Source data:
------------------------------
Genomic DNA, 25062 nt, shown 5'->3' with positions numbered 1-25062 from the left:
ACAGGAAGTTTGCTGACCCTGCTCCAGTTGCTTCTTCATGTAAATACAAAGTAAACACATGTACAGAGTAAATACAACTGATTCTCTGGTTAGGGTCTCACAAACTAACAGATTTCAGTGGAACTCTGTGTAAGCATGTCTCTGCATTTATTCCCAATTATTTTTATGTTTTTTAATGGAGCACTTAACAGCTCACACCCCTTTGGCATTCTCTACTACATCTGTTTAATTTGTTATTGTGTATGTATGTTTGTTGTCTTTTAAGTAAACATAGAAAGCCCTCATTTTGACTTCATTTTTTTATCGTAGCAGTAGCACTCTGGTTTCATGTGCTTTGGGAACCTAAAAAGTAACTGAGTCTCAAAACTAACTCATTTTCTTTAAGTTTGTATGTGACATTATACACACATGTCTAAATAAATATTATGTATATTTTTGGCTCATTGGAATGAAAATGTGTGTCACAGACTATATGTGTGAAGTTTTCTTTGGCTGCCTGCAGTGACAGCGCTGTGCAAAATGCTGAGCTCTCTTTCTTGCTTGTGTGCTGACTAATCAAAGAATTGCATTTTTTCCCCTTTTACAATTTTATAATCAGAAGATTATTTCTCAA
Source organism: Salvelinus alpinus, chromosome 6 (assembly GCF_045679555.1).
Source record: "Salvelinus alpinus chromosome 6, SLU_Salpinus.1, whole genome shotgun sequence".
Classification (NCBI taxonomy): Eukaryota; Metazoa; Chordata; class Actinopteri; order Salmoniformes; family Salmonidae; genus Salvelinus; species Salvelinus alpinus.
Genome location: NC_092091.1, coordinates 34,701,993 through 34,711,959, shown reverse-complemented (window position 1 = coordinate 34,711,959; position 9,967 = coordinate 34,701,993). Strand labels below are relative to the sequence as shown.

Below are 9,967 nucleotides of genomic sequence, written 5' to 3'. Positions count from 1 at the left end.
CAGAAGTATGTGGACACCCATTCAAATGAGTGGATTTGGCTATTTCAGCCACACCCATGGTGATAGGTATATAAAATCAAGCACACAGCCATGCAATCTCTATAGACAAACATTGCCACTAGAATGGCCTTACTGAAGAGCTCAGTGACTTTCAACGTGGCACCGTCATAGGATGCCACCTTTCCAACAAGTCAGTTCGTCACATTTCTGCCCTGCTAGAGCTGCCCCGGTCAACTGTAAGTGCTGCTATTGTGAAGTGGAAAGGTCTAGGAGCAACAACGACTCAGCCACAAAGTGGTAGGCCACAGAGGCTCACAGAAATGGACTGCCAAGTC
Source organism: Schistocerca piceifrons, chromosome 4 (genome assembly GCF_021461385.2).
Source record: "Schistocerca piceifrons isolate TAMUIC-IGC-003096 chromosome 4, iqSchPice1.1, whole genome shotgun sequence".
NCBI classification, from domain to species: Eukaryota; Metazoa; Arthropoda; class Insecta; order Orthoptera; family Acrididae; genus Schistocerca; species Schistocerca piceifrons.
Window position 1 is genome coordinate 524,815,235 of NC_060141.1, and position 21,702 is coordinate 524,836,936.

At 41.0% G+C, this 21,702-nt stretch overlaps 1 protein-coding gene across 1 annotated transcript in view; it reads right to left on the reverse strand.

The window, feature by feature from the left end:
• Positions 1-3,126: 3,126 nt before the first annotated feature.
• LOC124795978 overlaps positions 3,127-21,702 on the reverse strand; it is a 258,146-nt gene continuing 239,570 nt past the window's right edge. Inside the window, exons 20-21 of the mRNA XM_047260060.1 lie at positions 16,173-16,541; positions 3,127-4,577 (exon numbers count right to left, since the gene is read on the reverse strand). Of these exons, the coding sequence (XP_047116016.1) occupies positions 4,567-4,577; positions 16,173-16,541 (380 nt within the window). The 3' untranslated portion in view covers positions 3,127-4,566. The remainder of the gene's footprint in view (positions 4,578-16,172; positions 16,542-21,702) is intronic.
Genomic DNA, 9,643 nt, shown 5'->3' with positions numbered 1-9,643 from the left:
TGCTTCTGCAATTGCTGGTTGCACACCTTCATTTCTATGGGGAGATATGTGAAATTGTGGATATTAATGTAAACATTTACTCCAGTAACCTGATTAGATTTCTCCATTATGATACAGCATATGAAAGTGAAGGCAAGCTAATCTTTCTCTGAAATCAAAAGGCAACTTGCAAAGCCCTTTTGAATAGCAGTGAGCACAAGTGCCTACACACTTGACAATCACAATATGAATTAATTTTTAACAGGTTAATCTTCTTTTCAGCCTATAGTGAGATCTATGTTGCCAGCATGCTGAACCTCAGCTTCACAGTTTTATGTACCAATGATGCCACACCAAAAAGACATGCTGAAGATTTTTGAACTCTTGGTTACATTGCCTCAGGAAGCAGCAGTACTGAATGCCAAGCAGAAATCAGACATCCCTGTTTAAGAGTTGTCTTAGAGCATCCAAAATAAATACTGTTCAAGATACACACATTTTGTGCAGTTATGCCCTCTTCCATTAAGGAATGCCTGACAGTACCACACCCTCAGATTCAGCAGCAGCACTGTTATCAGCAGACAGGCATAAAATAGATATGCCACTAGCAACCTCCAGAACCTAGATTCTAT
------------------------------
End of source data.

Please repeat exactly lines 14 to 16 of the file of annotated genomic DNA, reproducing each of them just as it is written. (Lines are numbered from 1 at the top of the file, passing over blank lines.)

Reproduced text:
The window, feature by feature from the left end:
• Positions 1-3,126: 3,126 nt before the first annotated feature.
• LOC124795978 overlaps positions 3,127-21,702 on the reverse strand; it is a 258,146-nt gene continuing 239,570 nt past the window's right edge. Inside the window, exons 20-21 of the mRNA XM_047260060.1 lie at positions 16,173-16,541; positions 3,127-4,577 (exon numbers count right to left, since the gene is read on the reverse strand). Of these exons, the coding sequence (XP_047116016.1) occupies positions 4,567-4,577; positions 16,173-16,541 (380 nt within the window). The 3' untranslated portion in view covers positions 3,127-4,566. The remainder of the gene's footprint in view (positions 4,578-16,172; positions 16,542-21,702) is intronic.